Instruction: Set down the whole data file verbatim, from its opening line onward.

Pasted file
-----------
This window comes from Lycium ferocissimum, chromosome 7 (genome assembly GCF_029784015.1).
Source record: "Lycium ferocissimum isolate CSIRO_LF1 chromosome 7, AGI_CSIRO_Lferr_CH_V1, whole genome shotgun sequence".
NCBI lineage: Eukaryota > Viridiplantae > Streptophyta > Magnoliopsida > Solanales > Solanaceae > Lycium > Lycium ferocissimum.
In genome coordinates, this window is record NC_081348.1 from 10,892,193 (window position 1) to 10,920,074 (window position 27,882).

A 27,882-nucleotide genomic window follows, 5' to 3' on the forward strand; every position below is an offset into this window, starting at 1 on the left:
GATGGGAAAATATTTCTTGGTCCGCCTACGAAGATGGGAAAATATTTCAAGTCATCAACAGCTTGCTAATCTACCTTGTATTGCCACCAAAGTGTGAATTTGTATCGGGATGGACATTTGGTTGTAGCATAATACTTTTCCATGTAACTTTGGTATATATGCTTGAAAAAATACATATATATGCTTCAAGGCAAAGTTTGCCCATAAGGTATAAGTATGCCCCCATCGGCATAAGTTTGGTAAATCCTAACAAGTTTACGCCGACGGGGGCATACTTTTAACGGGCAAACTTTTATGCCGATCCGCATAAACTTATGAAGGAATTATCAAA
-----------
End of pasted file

This window comes from Lycium ferocissimum, chromosome 7 (genome assembly GCF_029784015.1).
Source record: "Lycium ferocissimum isolate CSIRO_LF1 chromosome 7, AGI_CSIRO_Lferr_CH_V1, whole genome shotgun sequence".
NCBI lineage: Eukaryota > Viridiplantae > Streptophyta > Magnoliopsida > Solanales > Solanaceae > Lycium > Lycium ferocissimum.
In genome coordinates, this window is record NC_081348.1 from 10,892,193 (window position 1) to 10,920,074 (window position 27,882).

A 27,882-nucleotide genomic window follows, 5' to 3' on the forward strand; every position below is an offset into this window, starting at 1 on the left:
GATGGGAAAATATTTCTTGGTCCGCCTACGAAGATGGGAAAATATTTCAAGTCATCAACAGCTTGCTAATCTACCTTGTATTGCCACCAAAGTGTGAATTTGTATCGGGATGGACATTTGGTTGTAGCATAATACTTTTCCATGTAACTTTGGTATATATGCTTGAAAAAATACATATATATGCTTCAAGGCAAAGTTTGCCCATAAGGTATAAGTATGCCCCCATCGGCATAAGTTTGGTAAATCCTAACAAGTTTACGCCGACGGGGGCATACTTTTAACGGGCAAACTTTTATGCCGATCCGCATAAACTTATGAAGGAATTATCAAA